Although Sasha is in foster care and her childhood has been pretty miserable so far, this book wasn’t about her past. It was about her future and, in particular, about her love of horses. As my target readers were horse lovers, I realised that I needed to change the title to one that would appeal to them and show up on relevant searches they made on Amazon.  I decided to concentrate on the keyword “horse” and, after a lot of trial and error, I settled on There Must Be Horses – a title that’s worked well and proved as effective as I’d hoped.

Unfortunately, in my case, a lesson learned isn’t necessarily a lesson remembered.  When I published my children’s novel about an alien who comes to earth disguised as a green sheep, I forgot about the importance of finding the right title. I’d called the book The Green Sheep while I was writing it so, without thinking hard enough, that was the title I used when I published the book towards the end of 2014,

I soon realised my mistake. My book didn’t show up at the top of Amazon searches for “green sheep” because there’s a picture book called Where is the Green Sheep? and there’s The Little Green Sheep range of organic baby bedding. Worse still, it didn’t show well on searches about aliens, and there was nothing about the title to suggest the book was funny science fiction.

cover of Alien SheepThe obvious solution was to change the title to Alien Sheep,  and I found a useful article by Joanna Penn describing how easy it is to do. I was encouraged by her success and thankful that I’d used print-on-demand for the paperback so I didn’t have a pile of unsold books with the old title. However, just as I’d decided to go ahead with the change, the  book was shortlisted for and eventually won the children’s category of the Rubery Book Award. As that was under its original title, I decided to delay the change until 2016, just to be sure.

I finally started the change this month, and it took far less time than I’d expected. Changing the title of the ebook was ridiculously easy. I just had to replace the original cover and content for The Green Sheep with the new ones for Alien Sheep, complete with updated copyright info, and change the title and publication details in my KDP account. I also updated the book description to make it clear that Alien Sheep was originally published as The Green Sheep to avoid anyone accidentally buying it twice.

The print book was slightly trickier as it’s not possible to change the title of a book once it’s been allocated an ISBN. I had to write to Createspace and Ingram Spark to ask them to turn off the original book and then upload a new edition on both systems with a new ISBN. (For this book, I’m using Createspace to supply Amazon, and Ingram Spark to supply wholesalers and other bookshops.)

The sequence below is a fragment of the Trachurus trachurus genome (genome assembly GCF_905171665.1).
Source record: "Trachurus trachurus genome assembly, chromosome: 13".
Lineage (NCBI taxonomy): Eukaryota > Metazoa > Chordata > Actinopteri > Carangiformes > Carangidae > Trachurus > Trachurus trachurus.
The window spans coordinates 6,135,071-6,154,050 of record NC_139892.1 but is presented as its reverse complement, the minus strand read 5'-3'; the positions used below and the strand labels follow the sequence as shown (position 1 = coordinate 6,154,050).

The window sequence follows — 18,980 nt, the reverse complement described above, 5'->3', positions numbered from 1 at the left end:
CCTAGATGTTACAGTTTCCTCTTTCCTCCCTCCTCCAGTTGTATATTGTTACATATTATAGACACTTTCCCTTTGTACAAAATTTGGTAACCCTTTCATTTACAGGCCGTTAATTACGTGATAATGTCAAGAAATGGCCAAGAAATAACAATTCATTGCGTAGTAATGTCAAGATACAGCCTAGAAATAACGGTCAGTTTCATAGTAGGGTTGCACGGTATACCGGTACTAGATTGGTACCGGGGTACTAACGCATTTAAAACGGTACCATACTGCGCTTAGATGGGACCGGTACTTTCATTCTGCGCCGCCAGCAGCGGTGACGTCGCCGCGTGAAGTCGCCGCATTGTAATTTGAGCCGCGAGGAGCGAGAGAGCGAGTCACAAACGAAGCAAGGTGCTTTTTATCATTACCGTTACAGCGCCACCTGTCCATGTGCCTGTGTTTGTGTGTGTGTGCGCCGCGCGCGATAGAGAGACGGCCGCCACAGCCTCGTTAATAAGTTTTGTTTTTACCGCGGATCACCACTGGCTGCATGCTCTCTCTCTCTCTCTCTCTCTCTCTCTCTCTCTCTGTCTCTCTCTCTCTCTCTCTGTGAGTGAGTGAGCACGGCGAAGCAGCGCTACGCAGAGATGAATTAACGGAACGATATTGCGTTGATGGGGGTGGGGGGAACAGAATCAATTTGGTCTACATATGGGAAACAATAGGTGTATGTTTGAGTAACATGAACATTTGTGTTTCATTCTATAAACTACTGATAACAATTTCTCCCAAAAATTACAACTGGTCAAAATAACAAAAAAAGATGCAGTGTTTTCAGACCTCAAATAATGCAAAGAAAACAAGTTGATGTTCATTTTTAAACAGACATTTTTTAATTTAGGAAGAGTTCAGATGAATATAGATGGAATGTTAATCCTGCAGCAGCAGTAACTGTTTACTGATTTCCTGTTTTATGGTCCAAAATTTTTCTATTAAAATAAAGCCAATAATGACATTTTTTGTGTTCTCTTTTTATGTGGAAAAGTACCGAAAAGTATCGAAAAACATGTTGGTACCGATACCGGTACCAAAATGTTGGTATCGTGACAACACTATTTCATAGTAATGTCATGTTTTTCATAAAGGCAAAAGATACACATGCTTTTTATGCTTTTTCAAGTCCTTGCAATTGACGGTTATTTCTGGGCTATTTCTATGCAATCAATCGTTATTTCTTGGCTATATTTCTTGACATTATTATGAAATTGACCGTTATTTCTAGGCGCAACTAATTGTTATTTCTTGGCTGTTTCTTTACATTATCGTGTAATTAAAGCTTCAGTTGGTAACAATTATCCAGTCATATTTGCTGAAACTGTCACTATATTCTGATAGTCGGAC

Time alone will tell whether the change was worthwhile, but I’ve enjoyed doing it. I like the new title and the new cover. I also like the fact that, as an independent author, I can take my time, fix my mistakes and experiment to see what works.

Hopefully, with the next book, I’ll get the title right first time!

Do you believe you can’t do maths?

Long before I became at author, I was a maths teacher and, since I left the classroom, I’ve helped quite a few people with maths on a one-to-one basis. Over the years, I’ve heard the phrase “I can’t do maths” many times, but the people who said it were always wrong. Their problem wasn’t that they couldn’t do maths – it was that they had not been taught it well enough.

That wasn’t necessarily the fault of their teachers. I know from experience how hard it is to give individual attention to each student in a large group. You have to decide to move on to the next topic when most of the class understand what they are doing – you can’t hold them all back because one person has failed to grasp a new topic or has fallen behind because they’ve ill.

That doesn’t matter in many subjects. You can still learn about the Second World War, even if you’ve failed to learn about the first one. Not having read Private Peaceful doesn’t stop you studying Of Mice and Men and, even in science, you can learn about plant reproduction even if you haven’t mastered human nutrition.

Maths doesn’t work like that. The individual topics build on each other like bricks in a tower so, if one of the lower bricks is missing, the higher ones wobble or fall down completely. Then another difference between maths and other subjects kicks in: it’s possible to get it completely and utterly wrong. There is nothing as effective as a page full of crosses to make a student declare “I can’t do maths”. Continue reading